The decision came three months to the day after oral arguments in the cases, and both the majority opinion and dissent seemed to be the kind of forceful, carefully crafted jurisprudence that is written with the expectation of Supreme Court review.
While it is possible the full 6th Circuit could take up the issue — a delay that would mean the Supreme Court would not receive the cases in time to hear them this term — lawyers on both sides of the case pledged to move quickly.
“We believe it’s wholly unconstitutional to deny same sex couples and their families access to the rights and respect that all other families receive,” Chase Strangio, staff attorney in the ACLU Lesbian Gay Bisexual and Transgender Project, said in a statement. “We will be filing for Supreme Court review right away and hope that through this deeply disappointing ruling we will be able to bring a uniform rule of equality to the entire country.”
Michigan Attorney General Bill Schuette (R), who lost at the district court and won in Thursday’s ruling, praised the decision but said he, too, hoped for a quick resolution.
“As I have stated repeatedly, the U.S. Supreme Court will have the final word on this issue,” Schuette said in a statement. “The sooner they rule, the better, for Michigan and the country.”
The justices showed last month that they were in no hurry. Despite the urging of those on both sides of the issue, 30 states and some of America’s biggest corporations, the court passed up cases brought from Virginia, Utah, Oklahoma, Indiana and Wisconsin, where bans on same-sex marriage had been struck down.
Soon after, another appeals court ruled that the bans were unconstitutional. Put together, there are 35 states and the District positioned through legislative action or judicial ruling to allow and recognize same-sex marriage.
Lower courts around the country have been analyzing the Supreme Court’s 5-to-4 Windsor decision from June 2013. That ruling struck down the part of the Defense of Marriage Act that withheld federal recognition of same-sex marriage performed in those states where it was legal. But it did not address the issue of whether the states themselves could ban such marriages or whether they could refuse to recognize them.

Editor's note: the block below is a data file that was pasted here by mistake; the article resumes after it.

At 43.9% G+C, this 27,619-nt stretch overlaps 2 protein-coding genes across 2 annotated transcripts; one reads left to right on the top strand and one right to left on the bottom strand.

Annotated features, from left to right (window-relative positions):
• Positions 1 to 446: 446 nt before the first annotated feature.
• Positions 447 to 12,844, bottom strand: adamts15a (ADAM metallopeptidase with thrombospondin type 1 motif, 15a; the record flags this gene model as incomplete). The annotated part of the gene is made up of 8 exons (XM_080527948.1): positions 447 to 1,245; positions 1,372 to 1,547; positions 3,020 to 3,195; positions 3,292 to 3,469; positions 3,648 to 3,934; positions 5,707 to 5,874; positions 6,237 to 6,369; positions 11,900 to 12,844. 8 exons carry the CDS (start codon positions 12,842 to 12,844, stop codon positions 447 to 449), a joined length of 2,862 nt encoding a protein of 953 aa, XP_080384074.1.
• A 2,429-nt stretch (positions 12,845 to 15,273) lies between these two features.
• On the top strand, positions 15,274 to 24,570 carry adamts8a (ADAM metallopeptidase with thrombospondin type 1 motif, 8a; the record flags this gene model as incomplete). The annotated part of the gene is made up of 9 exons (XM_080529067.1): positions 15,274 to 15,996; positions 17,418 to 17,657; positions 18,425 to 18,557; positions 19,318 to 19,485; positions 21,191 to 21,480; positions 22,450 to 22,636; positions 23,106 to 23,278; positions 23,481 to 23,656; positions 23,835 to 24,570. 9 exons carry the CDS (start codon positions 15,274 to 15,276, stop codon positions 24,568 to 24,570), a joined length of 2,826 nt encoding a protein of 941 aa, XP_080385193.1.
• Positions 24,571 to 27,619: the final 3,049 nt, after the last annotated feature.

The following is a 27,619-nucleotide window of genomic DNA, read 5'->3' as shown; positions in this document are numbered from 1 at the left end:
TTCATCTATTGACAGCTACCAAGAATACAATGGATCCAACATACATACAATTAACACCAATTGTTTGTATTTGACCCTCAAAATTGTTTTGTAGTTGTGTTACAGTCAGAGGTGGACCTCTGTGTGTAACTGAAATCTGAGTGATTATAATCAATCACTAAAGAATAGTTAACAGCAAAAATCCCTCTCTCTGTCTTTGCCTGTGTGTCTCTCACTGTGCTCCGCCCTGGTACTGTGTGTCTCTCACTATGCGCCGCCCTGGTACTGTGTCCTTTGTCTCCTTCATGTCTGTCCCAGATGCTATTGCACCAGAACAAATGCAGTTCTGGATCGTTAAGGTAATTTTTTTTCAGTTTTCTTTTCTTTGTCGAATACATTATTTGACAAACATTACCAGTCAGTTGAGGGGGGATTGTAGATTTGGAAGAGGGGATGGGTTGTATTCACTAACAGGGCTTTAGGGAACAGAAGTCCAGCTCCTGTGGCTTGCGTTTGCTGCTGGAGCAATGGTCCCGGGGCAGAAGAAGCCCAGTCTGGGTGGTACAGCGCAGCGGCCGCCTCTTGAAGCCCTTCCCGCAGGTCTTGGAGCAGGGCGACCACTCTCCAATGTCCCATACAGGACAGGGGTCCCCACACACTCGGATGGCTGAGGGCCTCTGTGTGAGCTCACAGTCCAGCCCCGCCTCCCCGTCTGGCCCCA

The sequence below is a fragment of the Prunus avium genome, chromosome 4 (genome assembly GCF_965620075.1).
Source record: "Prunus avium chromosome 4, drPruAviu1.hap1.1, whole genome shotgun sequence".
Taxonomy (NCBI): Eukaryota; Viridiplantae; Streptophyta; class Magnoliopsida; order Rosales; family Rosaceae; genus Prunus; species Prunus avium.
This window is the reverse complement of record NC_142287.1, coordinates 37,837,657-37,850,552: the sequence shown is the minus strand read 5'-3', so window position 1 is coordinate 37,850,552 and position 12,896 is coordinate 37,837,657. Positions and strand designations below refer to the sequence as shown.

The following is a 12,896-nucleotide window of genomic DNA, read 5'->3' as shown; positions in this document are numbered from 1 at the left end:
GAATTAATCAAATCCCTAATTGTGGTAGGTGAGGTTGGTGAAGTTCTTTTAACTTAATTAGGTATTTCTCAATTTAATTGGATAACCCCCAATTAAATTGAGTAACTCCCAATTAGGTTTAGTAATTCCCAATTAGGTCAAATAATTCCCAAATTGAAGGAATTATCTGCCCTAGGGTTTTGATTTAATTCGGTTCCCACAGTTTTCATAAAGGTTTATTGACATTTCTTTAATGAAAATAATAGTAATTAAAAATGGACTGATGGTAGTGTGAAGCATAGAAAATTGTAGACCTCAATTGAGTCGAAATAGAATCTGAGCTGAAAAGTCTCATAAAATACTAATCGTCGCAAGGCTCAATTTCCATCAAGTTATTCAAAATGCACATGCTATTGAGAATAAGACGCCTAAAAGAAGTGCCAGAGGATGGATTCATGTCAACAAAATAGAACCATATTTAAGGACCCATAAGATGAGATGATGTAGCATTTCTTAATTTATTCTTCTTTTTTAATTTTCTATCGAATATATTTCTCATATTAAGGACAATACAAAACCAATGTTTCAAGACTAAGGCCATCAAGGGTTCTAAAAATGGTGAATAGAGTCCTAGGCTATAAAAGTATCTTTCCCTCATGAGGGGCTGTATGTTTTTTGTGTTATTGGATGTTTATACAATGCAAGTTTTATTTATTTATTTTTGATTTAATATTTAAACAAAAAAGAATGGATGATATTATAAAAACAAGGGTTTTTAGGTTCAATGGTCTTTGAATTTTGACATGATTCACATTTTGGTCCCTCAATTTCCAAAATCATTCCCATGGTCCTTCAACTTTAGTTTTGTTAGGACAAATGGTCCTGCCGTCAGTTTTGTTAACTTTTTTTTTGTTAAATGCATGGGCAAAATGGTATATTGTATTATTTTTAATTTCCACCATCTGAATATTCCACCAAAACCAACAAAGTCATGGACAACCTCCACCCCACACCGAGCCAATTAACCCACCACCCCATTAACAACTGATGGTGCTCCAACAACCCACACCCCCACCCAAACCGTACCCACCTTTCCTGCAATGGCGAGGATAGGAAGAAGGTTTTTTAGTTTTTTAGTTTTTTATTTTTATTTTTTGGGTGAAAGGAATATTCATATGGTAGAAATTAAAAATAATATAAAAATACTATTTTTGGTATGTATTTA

All but a handful of federal judges who have considered the issue after Windsor have said Justice Anthony M. Kennedy’s soaring rhetoric about the “dignity” of married gay couples and their children compels the finding that state bans violate constitutional rights.
But one federal judge upheld Louisiana’s ban, and Sutton said Windsor does address the issues in the current case.
“Windsor hinges on the Defense of Marriage Act’s unprecedented intrusion into the States’ authority over domestic relations,” Sutton wrote.
Sutton declined, in contrast to other judges, to compare same-sex marriage bans to the prohibitions on interracial marriage that the Supreme Court struck down in 1967’s Loving v. Virginia and said it was rational for states to want to go slowly in endorsing a concept of marriage that did not exist in the nation until 11 years ago.
But he returned frequently to advances that proponents of same-sex marriage have made and said continued change is better made through the political process.
“From the vantage point of 2014, it would now seem, the question is not whether American law will allow gay couples to marry; it is when and how that will happen,” Sutton wrote, making the question: “Who decides?”
Daughtrey responded that the couples who brought the suits were not “political zealots trying to push reform on their fellow citizens.”
Instead, she said, they were “committed same-sex couples, many of them heading up de facto families, who want to achieve equal status . . . with their married neighbors, friends, and coworkers.”